Several of us rocked up in Bath last weekend to celebrate a special birthday of a very special person. Better bloggers than me will soon post more eloquent prose in praise of the party we had. Suffice to say, an absolutely wonderful time was had by all!
It is to share some experiences – which I had with state-of-the-art mobile technology and the perils it presents, while getting to and attending the party – that I put fingertip to keyboard today.
A couple of weeks ago, a colleague at Beyond Distance had written passionately about the disturbing attachment that some of us were developing to iPhones and its utilities.
I too have owned and used this phone for about four months, but it was in the last 24 hours that I realised just how much I was in its thrall.
It started with a phone call to say that the colleagues giving me a lift to Bath were nearing my residence. On meeting up, we had a quick meal of Cornish pasties near where I live, during which my phone was borrowed to enable the look-up of the origins of the Cornish pasty on the ‘Wikipanion’ application (app) on the phone.
We were enlightened with the knowledge that pasties were originally made as nourishing food for Cornish miners, and that currently there was a campaign underway to give this delightful regional fare the same ‘specialist rights’ enjoyed by the Melton Mowbray pork pie, Stilton cheese and Champagne.
Throughout the journey to Bath, we used the ‘Map’ function on the iPhone to track our progress (though the readings show in kilometres, the ‘Conversion’ app quickly assured us that it was 1.6 km to the mile). The ‘My football’ app helped me track the Premiership football scores throughout the drive and we managed to locate the pub we were supposed to rendezvous at, thanks to the ‘Urban Spoon’ app.
At the pub, while devouring some delectable items from the menu, two of our party played songs off the MP3-player on our phones, making another fellow diner wonder aloud as to how usual musical offerings of the pub had improved so drastically. On realising that we were playing the music saved on our phones, she too decided to play a few numbers from her’s and the right ‘notes’ were instantly struck with a complete stranger. Though striking-up a conversation at a pub does not exactly qualify as online social networking, that fact that it was enabled by mobile technologies was undeniable.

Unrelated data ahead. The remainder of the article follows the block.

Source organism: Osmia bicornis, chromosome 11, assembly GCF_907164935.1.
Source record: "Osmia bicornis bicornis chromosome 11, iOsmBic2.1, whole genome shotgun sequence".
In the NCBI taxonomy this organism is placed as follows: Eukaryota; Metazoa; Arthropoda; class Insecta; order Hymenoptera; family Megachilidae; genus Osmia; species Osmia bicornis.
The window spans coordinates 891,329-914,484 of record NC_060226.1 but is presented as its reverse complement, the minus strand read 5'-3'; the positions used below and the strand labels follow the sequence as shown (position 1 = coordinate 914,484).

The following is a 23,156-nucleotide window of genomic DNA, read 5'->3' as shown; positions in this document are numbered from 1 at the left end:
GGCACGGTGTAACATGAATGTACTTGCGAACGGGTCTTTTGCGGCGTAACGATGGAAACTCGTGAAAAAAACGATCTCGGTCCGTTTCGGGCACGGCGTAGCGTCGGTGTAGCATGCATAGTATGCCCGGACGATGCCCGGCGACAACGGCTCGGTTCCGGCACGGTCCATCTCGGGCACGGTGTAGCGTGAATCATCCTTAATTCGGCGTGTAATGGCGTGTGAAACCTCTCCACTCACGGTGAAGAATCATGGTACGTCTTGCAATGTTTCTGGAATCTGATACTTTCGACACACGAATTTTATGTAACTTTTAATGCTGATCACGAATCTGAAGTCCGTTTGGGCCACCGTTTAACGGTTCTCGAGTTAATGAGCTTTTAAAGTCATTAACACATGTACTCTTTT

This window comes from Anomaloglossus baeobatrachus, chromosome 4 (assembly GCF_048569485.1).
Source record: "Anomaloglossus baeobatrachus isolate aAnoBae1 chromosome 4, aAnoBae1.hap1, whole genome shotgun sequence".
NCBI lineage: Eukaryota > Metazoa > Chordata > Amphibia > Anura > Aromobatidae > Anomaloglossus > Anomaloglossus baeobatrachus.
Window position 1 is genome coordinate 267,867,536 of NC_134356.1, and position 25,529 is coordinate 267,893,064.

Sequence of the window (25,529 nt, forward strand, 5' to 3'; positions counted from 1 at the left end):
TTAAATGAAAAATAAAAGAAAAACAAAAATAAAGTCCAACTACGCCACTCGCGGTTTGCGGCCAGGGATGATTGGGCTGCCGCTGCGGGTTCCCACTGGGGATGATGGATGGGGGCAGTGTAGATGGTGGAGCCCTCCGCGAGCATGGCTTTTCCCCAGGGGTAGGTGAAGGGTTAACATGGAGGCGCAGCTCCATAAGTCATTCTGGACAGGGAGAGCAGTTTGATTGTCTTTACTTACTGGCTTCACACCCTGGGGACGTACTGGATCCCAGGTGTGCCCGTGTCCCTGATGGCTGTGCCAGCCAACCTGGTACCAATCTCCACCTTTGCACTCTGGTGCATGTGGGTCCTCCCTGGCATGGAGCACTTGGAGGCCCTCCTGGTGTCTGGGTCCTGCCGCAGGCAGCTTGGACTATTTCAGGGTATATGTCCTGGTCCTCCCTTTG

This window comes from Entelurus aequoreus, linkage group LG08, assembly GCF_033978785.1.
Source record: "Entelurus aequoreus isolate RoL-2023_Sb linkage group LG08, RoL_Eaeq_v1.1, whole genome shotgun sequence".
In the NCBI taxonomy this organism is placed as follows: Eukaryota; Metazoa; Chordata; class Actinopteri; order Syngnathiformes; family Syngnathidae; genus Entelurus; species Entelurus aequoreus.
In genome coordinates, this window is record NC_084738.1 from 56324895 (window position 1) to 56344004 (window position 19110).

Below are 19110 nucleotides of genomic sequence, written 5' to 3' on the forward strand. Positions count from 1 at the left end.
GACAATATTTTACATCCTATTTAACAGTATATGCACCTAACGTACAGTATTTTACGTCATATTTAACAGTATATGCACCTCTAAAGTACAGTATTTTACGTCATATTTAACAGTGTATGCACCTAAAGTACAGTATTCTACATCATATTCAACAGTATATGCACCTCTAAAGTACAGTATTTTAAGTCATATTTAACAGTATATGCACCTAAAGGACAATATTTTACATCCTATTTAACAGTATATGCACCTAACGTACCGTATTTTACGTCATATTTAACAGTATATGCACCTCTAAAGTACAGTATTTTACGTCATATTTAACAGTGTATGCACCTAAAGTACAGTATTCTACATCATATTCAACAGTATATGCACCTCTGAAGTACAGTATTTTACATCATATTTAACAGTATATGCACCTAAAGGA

This begged a question from a contrarian colleague to the effect that ‘What can the iPhone do that my Nokia can’t?’ The debate was an absolute non-starter, as some incredibly clever apps were promptly demonstrated by iPhone-brethren and the contrarian appeared convinced.
One of our designated drivers had incidentally forgotten to print out the instructions so kindly provided by our hosts. Though, thankfully, he remembered an email with the instructions attached sitting in his inbox. This was quickly retrieved using the-you-know-what and once the post code of our final destination was known, the ‘Map’ function kicked-in once more to land us within metres of where we were staying the night.
At the party itself, we lustily but tunelessly belted out a parody of an Abba hit, in praise of the special person whose birthday we were celebrating. Later my curiosity led me to check out how badly/cleverly the original lyrics had been parodied, using the ‘Safari’ (browser) function.
Very… very late into the night, in a moment of sudden and absolute panic, it hit me that I was missing my iPhone. A call to my number was made and seconds later, to general mirth, it was established that I had kept it ‘safely’ in the inside pocket of the jacket, draped over the back of my chair… Whew!
It was possibly a combination of the momentary horror of the imagined loss and the effect of the inebriating liquids then coursing through my digestive system, the realisation suddenly struck home.
The sheer versatility of the iPhone and what the apps on it allowed me to do – just in the course of this one 24-hour trip – made mere usefulness assume levels akin to addiction and dependency.
In this technologically deterministic age, what had started as a desire to make connectivity easier had become something without which I felt lost.
Had I – for 600 minutes talk-time, 500 free texts, unlimited data and WiFi – sold my soul, for 18 months for £35 a month?
I felt totally and absolutely lost, despite being – like the proverbial puppet – tethered to end of imperceptible strings held by an invisible puppet-master, who seemed to know that I was getting more and more entangled.
And the puppet-master knew that I knew.
And also knew that I could do little about it.
-Jaideep Mukherjee (15 March 2009)